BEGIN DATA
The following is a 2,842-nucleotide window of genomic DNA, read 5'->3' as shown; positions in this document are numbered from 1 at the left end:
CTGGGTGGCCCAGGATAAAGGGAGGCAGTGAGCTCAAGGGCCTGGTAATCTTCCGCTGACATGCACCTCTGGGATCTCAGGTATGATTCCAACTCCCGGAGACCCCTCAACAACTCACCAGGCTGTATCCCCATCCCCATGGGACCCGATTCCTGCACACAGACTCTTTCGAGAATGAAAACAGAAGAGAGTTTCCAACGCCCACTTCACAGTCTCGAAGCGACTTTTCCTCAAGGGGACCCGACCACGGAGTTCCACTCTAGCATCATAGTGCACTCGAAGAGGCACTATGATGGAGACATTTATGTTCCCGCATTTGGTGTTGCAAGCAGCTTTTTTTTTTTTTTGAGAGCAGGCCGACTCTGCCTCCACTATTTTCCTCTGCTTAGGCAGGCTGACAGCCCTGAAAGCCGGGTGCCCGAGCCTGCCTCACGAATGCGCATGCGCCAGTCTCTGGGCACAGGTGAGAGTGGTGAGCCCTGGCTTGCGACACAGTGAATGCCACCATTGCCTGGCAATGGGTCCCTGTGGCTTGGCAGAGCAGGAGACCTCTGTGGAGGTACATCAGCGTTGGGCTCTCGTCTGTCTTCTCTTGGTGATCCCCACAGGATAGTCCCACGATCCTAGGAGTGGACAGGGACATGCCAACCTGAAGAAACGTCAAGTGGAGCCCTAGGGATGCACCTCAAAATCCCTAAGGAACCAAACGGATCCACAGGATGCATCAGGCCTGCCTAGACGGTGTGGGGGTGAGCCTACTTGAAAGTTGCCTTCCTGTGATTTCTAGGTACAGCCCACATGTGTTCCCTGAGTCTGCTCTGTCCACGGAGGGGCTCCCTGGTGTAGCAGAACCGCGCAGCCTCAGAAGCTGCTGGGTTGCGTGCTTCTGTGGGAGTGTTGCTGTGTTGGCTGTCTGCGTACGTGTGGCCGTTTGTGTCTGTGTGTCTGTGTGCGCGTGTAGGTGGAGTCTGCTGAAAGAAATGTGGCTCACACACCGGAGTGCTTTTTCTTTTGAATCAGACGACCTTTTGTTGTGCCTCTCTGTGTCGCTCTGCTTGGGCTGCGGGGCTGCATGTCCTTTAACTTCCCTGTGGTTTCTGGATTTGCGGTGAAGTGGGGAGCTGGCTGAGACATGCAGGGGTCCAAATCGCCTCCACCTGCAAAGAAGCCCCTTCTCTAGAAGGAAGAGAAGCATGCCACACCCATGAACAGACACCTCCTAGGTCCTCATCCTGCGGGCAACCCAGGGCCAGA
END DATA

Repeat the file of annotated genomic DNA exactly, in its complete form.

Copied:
The following is a 2,842-nucleotide window of genomic DNA, read 5'->3' as shown; positions in this document are numbered from 1 at the left end:
CTGGGTGGCCCAGGATAAAGGGAGGCAGTGAGCTCAAGGGCCTGGTAATCTTCCGCTGACATGCACCTCTGGGATCTCAGGTATGATTCCAACTCCCGGAGACCCCTCAACAACTCACCAGGCTGTATCCCCATCCCCATGGGACCCGATTCCTGCACACAGACTCTTTCGAGAATGAAAACAGAAGAGAGTTTCCAACGCCCACTTCACAGTCTCGAAGCGACTTTTCCTCAAGGGGACCCGACCACGGAGTTCCACTCTAGCATCATAGTGCACTCGAAGAGGCACTATGATGGAGACATTTATGTTCCCGCATTTGGTGTTGCAAGCAGCTTTTTTTTTTTTTTGAGAGCAGGCCGACTCTGCCTCCACTATTTTCCTCTGCTTAGGCAGGCTGACAGCCCTGAAAGCCGGGTGCCCGAGCCTGCCTCACGAATGCGCATGCGCCAGTCTCTGGGCACAGGTGAGAGTGGTGAGCCCTGGCTTGCGACACAGTGAATGCCACCATTGCCTGGCAATGGGTCCCTGTGGCTTGGCAGAGCAGGAGACCTCTGTGGAGGTACATCAGCGTTGGGCTCTCGTCTGTCTTCTCTTGGTGATCCCCACAGGATAGTCCCACGATCCTAGGAGTGGACAGGGACATGCCAACCTGAAGAAACGTCAAGTGGAGCCCTAGGGATGCACCTCAAAATCCCTAAGGAACCAAACGGATCCACAGGATGCATCAGGCCTGCCTAGACGGTGTGGGGGTGAGCCTACTTGAAAGTTGCCTTCCTGTGATTTCTAGGTACAGCCCACATGTGTTCCCTGAGTCTGCTCTGTCCACGGAGGGGCTCCCTGGTGTAGCAGAACCGCGCAGCCTCAGAAGCTGCTGGGTTGCGTGCTTCTGTGGGAGTGTTGCTGTGTTGGCTGTCTGCGTACGTGTGGCCGTTTGTGTCTGTGTGTCTGTGTGCGCGTGTAGGTGGAGTCTGCTGAAAGAAATGTGGCTCACACACCGGAGTGCTTTTTCTTTTGAATCAGACGACCTTTTGTTGTGCCTCTCTGTGTCGCTCTGCTTGGGCTGCGGGGCTGCATGTCCTTTAACTTCCCTGTGGTTTCTGGATTTGCGGTGAAGTGGGGAGCTGGCTGAGACATGCAGGGGTCCAAATCGCCTCCACCTGCAAAGAAGCCCCTTCTCTAGAAGGAAGAGAAGCATGCCACACCCATGAACAGACACCTCCTAGGTCCTCATCCTGCGGGCAACCCAGGGCCAGA